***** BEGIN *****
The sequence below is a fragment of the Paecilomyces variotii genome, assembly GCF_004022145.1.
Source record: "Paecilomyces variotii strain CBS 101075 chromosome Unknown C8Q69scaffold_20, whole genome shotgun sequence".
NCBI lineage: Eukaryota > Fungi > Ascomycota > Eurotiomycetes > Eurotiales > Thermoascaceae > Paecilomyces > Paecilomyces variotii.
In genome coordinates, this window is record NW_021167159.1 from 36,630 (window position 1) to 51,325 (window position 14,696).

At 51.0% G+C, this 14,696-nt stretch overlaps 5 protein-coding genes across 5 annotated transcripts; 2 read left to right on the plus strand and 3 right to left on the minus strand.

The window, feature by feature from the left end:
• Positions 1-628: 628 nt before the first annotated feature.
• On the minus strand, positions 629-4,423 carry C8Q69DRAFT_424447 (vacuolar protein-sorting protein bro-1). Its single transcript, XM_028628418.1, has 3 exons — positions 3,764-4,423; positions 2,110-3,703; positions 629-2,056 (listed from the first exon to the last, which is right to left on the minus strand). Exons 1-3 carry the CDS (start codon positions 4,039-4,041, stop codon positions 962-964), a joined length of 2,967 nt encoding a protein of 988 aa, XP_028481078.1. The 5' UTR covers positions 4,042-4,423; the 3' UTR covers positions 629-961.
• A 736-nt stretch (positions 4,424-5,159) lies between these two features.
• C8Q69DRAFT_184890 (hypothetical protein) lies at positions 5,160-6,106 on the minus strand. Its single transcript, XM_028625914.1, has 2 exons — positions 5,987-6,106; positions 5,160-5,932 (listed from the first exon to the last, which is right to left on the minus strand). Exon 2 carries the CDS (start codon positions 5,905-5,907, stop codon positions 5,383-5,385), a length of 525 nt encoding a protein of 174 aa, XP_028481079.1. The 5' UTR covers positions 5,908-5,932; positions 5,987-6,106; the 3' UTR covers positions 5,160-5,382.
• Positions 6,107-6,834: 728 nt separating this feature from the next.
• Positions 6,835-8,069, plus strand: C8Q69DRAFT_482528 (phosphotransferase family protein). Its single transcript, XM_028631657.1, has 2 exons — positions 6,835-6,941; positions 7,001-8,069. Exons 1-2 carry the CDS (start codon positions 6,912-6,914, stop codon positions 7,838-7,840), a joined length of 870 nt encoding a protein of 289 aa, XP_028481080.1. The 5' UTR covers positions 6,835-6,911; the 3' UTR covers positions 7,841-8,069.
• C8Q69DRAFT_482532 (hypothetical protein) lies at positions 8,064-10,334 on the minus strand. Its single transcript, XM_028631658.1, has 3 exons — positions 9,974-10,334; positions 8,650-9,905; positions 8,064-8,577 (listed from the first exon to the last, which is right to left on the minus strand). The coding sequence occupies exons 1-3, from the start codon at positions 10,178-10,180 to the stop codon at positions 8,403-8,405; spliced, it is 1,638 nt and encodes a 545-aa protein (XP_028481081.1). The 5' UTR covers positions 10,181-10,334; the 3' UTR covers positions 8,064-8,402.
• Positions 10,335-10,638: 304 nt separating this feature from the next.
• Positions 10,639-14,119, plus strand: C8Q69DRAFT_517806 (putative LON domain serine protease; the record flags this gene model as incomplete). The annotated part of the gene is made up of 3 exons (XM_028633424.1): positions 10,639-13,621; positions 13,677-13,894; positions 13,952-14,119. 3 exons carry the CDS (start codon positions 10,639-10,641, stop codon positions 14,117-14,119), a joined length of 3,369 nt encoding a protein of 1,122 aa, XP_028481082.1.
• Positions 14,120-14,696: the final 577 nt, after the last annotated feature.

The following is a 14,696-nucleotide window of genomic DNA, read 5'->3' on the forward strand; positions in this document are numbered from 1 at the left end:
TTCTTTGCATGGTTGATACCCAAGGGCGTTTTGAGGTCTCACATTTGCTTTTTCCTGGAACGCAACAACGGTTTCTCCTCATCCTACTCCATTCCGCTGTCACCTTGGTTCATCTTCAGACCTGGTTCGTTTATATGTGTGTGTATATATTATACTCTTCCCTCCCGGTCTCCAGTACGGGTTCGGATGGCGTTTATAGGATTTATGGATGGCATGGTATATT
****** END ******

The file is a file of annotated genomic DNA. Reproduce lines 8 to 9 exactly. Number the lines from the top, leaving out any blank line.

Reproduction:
• On the minus strand, positions 629-4,423 carry C8Q69DRAFT_424447 (vacuolar protein-sorting protein bro-1). Its single transcript, XM_028628418.1, has 3 exons — positions 3,764-4,423; positions 2,110-3,703; positions 629-2,056 (listed from the first exon to the last, which is right to left on the minus strand). Exons 1-3 carry the CDS (start codon positions 4,039-4,041, stop codon positions 962-964), a joined length of 2,967 nt encoding a protein of 988 aa, XP_028481078.1. The 5' UTR covers positions 4,042-4,423; the 3' UTR covers positions 629-961.
• A 736-nt stretch (positions 4,424-5,159) lies between these two features.